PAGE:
Improved thin film adhesion is also desirable in many other applications. These include situations where it is necessary to protect substrates from environmental, temperature or wear effects. For example, ceramic coatings such as TiN or MgO are useful for environmental and corrosion protection. Coatings such as yttria stabilized zirconia provide thermal barriers to nickel superalloys and the like.
It is an object of this invention to provide an improved substrate/film interface, whereby the adhesion of the film to the substrate, is greatly improved, such that delamination or failure will not occur during use.
It is a further object to provide such an improved interface by increasing the surface area of the base material prior to film deposition by using a laser technique to induce micro-scale surface structures, followed by chemical or physical vapor deposition of the film onto the substrate.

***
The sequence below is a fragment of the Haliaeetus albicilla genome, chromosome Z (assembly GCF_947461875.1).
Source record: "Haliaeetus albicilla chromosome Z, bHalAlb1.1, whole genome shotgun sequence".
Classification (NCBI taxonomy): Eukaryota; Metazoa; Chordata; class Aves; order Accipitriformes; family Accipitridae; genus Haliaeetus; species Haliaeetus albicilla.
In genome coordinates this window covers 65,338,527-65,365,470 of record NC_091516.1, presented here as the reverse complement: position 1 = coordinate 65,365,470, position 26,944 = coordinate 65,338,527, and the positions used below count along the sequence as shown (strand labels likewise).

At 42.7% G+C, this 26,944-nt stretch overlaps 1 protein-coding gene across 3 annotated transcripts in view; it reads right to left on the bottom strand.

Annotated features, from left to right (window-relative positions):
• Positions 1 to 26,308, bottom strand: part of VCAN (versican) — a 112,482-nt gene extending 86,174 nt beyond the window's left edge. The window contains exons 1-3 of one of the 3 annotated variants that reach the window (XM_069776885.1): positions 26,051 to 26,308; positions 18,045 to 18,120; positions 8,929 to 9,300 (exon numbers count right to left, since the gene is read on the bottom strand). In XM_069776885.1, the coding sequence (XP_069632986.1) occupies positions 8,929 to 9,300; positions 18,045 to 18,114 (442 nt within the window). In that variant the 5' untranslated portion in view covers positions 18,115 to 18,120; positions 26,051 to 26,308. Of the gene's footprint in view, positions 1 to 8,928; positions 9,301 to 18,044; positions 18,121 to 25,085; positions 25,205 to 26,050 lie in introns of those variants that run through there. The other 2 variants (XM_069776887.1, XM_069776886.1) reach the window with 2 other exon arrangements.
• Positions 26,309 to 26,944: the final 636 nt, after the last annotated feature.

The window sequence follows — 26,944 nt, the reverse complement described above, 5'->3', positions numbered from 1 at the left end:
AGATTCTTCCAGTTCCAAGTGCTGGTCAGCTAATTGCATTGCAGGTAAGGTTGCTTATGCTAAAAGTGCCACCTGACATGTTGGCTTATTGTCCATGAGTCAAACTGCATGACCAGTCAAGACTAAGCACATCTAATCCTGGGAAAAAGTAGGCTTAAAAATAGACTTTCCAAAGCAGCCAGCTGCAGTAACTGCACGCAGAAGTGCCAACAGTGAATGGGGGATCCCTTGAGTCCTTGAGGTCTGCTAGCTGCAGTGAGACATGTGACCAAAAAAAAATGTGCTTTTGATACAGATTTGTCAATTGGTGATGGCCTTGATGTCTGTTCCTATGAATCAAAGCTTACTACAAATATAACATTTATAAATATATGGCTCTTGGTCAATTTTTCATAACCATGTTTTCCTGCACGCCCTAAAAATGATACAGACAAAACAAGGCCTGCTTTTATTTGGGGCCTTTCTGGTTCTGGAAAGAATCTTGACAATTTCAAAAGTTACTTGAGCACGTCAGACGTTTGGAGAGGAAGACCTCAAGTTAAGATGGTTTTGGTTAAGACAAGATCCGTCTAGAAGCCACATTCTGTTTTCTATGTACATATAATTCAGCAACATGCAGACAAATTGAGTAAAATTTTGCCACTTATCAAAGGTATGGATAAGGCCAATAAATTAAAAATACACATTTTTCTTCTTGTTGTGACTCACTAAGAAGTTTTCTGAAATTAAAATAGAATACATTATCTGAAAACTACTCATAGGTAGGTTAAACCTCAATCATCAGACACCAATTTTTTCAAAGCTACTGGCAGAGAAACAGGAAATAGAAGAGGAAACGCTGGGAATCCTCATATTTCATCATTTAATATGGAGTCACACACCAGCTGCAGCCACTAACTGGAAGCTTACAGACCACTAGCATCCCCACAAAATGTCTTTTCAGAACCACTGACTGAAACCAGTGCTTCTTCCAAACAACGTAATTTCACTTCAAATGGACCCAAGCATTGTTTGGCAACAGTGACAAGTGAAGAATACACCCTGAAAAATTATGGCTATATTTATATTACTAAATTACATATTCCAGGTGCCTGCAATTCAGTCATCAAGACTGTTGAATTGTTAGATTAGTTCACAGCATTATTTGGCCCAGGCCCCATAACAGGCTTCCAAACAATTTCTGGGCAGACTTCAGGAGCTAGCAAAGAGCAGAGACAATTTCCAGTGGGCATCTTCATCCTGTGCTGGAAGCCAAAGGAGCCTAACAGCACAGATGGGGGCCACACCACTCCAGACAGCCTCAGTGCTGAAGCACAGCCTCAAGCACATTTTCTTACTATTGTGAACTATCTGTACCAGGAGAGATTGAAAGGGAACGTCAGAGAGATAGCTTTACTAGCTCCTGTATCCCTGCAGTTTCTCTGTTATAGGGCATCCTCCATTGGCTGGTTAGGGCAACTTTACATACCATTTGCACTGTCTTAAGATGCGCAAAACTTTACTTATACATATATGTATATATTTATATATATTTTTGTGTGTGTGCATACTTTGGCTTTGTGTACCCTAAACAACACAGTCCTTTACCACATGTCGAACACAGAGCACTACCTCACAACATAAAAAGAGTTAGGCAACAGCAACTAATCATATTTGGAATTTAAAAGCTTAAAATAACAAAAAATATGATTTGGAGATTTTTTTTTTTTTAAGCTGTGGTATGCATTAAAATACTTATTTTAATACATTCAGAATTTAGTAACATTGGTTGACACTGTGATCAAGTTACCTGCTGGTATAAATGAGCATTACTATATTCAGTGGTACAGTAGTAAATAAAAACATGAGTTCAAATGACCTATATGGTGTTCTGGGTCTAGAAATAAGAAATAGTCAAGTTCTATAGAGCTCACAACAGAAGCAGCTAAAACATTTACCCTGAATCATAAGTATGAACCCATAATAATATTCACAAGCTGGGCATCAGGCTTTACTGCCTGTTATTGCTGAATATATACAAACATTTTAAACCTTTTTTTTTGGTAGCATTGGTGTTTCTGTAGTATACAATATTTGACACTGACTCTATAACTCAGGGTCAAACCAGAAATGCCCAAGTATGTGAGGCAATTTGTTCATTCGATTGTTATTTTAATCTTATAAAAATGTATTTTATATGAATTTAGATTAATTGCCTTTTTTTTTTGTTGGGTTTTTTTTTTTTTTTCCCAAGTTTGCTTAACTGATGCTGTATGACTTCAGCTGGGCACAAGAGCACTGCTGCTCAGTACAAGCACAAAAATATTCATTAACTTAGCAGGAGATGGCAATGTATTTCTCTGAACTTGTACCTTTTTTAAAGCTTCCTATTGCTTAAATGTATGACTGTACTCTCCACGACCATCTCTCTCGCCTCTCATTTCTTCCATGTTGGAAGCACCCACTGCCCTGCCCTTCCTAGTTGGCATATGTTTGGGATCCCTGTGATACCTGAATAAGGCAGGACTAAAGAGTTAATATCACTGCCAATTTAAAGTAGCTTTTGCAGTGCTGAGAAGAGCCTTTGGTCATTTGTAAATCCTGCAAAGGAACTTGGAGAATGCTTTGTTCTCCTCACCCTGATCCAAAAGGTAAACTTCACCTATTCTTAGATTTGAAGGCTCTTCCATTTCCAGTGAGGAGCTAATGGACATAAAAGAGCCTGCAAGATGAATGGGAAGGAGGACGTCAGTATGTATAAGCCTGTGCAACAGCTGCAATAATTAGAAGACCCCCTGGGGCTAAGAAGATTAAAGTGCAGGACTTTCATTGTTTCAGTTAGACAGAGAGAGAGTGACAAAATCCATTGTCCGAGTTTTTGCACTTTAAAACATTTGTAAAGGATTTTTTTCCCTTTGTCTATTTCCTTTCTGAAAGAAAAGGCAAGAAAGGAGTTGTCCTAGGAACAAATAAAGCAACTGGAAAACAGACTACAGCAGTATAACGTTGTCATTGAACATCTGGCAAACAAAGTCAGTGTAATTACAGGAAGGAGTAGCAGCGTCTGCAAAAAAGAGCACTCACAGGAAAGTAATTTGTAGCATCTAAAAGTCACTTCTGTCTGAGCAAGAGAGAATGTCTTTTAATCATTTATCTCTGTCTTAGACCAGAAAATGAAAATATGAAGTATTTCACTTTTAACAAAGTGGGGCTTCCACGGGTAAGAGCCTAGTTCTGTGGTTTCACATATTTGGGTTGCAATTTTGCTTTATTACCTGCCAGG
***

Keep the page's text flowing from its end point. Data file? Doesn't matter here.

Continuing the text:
The invention comprises a method for producing an improved adhesive interface between a thin film or coating and a base material substrate, and the thin film/substrate interfaces produced by this method. In general, the surface of the substrate material is first treated using a laser technique to dramatically increase the surface roughness and surface area, as described in my U.S. Pat. No. 5,473,138, issued Dec. 5, 1995. This technique comprises irradiating the surface with multiple laser pulses within certain parameters. Material removal at the surface of the cutting tool occurs to a depth of up to 200 microns in a non-uniform manner, resulting in the formation of periodic or semi-periodic morphological structures on a scale of from 1/4 to several hundred microns. The surfaces produced by this method comprise structures in the form of cones, columns, peaks, fingers, grooves and valleys, probably due to preferential spatial absorption of the laser beam. The beam is scanned to induce change over as much of the surface as desired.